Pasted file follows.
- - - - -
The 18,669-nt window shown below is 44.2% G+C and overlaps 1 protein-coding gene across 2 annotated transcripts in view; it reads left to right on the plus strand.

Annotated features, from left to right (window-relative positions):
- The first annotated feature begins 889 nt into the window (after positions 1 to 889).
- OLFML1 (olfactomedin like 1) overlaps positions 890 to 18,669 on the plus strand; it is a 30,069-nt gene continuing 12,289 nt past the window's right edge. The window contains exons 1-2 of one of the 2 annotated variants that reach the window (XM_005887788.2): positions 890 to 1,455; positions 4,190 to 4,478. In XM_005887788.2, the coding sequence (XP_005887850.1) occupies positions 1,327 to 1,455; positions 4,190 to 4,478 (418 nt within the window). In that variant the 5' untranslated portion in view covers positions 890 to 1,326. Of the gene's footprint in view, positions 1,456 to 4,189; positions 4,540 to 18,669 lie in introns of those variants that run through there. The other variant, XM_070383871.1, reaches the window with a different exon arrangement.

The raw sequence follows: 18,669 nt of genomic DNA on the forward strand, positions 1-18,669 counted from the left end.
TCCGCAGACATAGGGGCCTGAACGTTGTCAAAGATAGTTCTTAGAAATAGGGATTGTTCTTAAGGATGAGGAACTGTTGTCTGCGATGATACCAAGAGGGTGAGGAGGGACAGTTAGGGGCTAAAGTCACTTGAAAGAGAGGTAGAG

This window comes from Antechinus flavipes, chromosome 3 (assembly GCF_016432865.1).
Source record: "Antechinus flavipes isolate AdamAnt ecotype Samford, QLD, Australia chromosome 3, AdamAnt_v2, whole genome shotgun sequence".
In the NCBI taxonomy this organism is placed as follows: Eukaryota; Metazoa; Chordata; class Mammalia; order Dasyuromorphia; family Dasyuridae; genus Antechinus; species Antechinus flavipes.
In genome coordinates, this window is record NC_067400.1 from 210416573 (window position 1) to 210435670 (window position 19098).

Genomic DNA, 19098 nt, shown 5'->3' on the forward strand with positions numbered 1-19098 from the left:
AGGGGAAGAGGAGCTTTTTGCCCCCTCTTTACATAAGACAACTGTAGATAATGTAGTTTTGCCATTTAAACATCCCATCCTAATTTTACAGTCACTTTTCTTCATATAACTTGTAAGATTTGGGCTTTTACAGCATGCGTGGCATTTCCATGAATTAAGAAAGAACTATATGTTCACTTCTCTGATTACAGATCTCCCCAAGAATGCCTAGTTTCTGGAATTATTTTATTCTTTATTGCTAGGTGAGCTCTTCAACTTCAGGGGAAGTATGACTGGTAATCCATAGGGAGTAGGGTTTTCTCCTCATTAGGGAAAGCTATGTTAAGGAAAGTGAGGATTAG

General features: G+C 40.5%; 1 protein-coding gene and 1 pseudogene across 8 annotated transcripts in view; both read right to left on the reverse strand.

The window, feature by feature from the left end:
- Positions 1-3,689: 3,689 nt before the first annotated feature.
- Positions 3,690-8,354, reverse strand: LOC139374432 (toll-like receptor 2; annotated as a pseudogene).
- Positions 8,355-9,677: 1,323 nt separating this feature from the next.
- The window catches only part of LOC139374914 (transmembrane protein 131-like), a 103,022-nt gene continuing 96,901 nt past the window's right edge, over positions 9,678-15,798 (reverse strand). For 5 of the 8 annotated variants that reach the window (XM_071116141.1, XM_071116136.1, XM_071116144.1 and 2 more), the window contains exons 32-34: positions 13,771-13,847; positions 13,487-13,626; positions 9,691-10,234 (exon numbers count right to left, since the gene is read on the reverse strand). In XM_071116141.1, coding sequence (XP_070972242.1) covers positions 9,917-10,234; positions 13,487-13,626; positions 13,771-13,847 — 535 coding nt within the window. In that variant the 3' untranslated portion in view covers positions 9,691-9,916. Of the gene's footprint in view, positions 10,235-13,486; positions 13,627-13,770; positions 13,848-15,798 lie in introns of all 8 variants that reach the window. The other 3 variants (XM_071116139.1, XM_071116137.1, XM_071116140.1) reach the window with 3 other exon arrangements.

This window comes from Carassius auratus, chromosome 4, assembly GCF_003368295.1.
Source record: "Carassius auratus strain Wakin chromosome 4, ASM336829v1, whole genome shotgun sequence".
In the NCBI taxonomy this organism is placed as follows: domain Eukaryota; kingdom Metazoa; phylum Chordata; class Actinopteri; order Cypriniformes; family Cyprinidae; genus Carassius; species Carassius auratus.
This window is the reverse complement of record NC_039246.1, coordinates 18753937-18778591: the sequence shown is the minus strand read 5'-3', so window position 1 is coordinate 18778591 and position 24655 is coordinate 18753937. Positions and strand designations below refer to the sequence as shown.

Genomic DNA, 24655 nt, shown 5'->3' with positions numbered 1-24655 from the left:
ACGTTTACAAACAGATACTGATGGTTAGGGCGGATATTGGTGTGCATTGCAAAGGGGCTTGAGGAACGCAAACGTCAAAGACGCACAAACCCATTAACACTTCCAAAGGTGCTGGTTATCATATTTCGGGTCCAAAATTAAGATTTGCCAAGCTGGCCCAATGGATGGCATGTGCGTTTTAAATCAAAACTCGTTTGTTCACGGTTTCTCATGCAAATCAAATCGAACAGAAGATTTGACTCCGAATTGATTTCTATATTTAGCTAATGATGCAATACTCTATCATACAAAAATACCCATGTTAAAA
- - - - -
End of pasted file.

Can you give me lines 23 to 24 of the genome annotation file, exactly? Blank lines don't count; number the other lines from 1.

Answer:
Genomic DNA, 24655 nt, shown 5'->3' with positions numbered 1-24655 from the left:
ACGTTTACAAACAGATACTGATGGTTAGGGCGGATATTGGTGTGCATTGCAAAGGGGCTTGAGGAACGCAAACGTCAAAGACGCACAAACCCATTAACACTTCCAAAGGTGCTGGTTATCATATTTCGGGTCCAAAATTAAGATTTGCCAAGCTGGCCCAATGGATGGCATGTGCGTTTTAAATCAAAACTCGTTTGTTCACGGTTTCTCATGCAAATCAAATCGAACAGAAGATTTGACTCCGAATTGATTTCTATATTTAGCTAATGATGCAATACTCTATCATACAAAAATACCCATGTTAAAA